Government should get Exemption for Coir Sector


Kochi: The coir industry in India has principally functioned as an export-driven market. Coir export has fetched about Rs. 1,500 crore during the financial year ended March 31, 2016. At present, coir is exported to more than 112 countries and Kerala contributes about 80 per cent of the country’s coir exports. Being highly labour-intensive, the coir industry in Kerala employs almost four lakh individuals, of which nearly 3.40 lakh are women, and majority of them are from economically disadvantaged sections. Hence, the sector, being central to the industrial landscape of Kerala, assumes significance in the context of the new GST regime. The challenging global scenario requires the industry to be highly efficient through effective working capital management and optimum utilisation of capital.

Under the current taxation regime, all procurements, whether imported or procured locally (or inter-state), are exempted from all kinds of duty/taxes. For instance, all procurements within the state are made tax-free on issuance of Form H. Likewise, imports are primarily made duty-free considering the benefits under the Foreign Trade Policy (FTP).

Measures to be Considered

  •  It is strongly recommended that for the industry, the facility of duty-free imports/procurement of inputs should continue or else, it will lead to increasing requirement of working capital even for payment of IGST/ CGST/SGST. The payment of GST will badly hit the coir industry as the cost of capital is quite high. It will blunt their competitive edge in exports. The said exemption will not in any manner lead to any loss of revenue, as in any case, exporters will be entitled to refund. The need to seek refund would badly affect the liquidity in the sector. In Sri Lanka (a key exporter of coir), supplies in the said sector for the purpose of export are exempted from the levy of VAT. Incidentally, Sri Lanka has moved from a refund-based system to a regime of exempting the related procurements from the levy of VAT. It has a lower rate of VAT at 12 per cent as against the likely rate of GST at 18 per cent in India.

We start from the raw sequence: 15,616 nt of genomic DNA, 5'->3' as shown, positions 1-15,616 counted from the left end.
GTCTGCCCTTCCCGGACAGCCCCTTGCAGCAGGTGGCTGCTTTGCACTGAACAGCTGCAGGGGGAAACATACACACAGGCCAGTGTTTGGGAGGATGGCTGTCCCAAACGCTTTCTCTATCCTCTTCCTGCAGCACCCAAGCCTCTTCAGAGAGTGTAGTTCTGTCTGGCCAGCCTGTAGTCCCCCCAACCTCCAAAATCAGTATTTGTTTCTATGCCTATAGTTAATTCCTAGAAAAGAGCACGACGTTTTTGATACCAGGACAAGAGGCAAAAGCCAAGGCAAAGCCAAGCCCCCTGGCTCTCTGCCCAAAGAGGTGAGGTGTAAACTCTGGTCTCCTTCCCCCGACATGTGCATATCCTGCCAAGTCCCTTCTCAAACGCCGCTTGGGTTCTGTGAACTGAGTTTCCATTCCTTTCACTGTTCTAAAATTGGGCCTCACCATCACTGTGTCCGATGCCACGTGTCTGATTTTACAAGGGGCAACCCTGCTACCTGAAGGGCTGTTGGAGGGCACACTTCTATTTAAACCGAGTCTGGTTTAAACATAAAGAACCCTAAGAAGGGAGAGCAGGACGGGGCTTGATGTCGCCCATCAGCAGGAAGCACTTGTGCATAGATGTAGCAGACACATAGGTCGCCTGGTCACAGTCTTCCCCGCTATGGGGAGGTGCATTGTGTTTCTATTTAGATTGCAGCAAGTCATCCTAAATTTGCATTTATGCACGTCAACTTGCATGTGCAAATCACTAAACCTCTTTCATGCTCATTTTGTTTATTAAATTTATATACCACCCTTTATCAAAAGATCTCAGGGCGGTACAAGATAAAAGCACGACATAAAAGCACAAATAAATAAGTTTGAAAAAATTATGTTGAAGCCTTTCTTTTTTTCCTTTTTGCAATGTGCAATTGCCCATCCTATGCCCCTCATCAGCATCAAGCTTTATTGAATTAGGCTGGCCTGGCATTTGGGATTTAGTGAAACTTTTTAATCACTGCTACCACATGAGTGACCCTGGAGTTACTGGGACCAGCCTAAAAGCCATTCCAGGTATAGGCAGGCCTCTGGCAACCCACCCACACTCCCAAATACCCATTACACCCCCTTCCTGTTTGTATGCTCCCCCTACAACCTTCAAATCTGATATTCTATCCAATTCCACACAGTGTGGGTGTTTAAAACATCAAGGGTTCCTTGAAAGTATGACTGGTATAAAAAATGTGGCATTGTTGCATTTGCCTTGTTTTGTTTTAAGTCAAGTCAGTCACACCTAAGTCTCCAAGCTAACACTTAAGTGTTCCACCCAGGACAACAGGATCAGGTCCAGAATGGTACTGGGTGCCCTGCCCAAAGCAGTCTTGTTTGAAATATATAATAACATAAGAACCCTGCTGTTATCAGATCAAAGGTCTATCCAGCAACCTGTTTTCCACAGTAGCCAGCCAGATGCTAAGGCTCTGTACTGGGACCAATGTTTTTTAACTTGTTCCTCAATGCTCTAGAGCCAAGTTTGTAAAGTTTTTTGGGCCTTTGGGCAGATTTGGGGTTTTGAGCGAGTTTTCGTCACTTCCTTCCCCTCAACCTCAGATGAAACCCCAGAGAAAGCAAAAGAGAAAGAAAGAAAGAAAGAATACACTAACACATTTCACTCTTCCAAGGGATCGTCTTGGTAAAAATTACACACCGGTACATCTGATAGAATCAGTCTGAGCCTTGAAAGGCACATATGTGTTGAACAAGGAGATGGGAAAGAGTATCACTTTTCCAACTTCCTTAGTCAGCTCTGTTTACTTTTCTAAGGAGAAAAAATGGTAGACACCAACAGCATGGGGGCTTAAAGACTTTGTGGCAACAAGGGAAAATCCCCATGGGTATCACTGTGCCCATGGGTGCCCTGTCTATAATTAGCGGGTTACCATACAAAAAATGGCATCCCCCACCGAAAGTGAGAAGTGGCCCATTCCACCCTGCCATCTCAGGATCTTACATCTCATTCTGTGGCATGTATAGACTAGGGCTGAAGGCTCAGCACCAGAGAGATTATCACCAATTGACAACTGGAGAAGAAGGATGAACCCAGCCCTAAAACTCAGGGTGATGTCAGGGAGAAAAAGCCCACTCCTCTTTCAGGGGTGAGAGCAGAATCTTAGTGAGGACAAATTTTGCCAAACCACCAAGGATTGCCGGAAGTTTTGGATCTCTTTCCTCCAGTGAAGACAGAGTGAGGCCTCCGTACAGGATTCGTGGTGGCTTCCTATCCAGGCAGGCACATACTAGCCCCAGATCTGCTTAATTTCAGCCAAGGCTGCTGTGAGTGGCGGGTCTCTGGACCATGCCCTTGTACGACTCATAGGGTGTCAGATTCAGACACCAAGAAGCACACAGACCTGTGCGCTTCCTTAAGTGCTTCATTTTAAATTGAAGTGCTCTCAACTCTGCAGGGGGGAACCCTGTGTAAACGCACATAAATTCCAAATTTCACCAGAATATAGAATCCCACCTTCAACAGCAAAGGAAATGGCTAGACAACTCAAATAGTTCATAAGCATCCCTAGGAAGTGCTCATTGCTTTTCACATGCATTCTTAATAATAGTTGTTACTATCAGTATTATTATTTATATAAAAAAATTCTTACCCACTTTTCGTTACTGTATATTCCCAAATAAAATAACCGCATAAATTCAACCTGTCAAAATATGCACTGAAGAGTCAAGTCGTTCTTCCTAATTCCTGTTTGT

• Under Schedule 1 of the Model GST Law, the supply to a job-worker is not treated as ‘supply of goods’ and hence, not subjected to GST. A similar exemption would also be required in respect of supply from the ‘job worker’ back to the principal unit, even if not a completed product, should not be reckoned as ‘supply’ of goods and GST should not be levied.
  • The refund provision in the Model GST Law is linked to the principle of unjust enrichment. The proviso to section 38(3)(b) of the GST Act requires the exporter to file a certificate that the incidence of the tax claimed as refund has not been passed on by him to any person. In the case of exports, the principle remains – export the goods and not the taxes. Hence, the requirement to obtain such certification and prove unjust enrichment should not be applicable in the case of exports.
  •  It is imperative that the GST regime should match the steps with the FTP and the Customs provisions.
  • Under the Model GST regime, credit in respect of input tax paid can be claimed upon satisfying various conditions. These include possession of tax invoice, tax been paid to the credit of the appropriate government and returns having been filed. In the case of coir, being an unorganised sector driven by the economically backward sections, the question of claiming input tax credit would be difficult. Hence, it is urged that the sector be exempted from taxes.

One would hope that the Kerala Government would push forward the above-mentioned suggestions to save the sector. For truly, a stitch in time saves nine!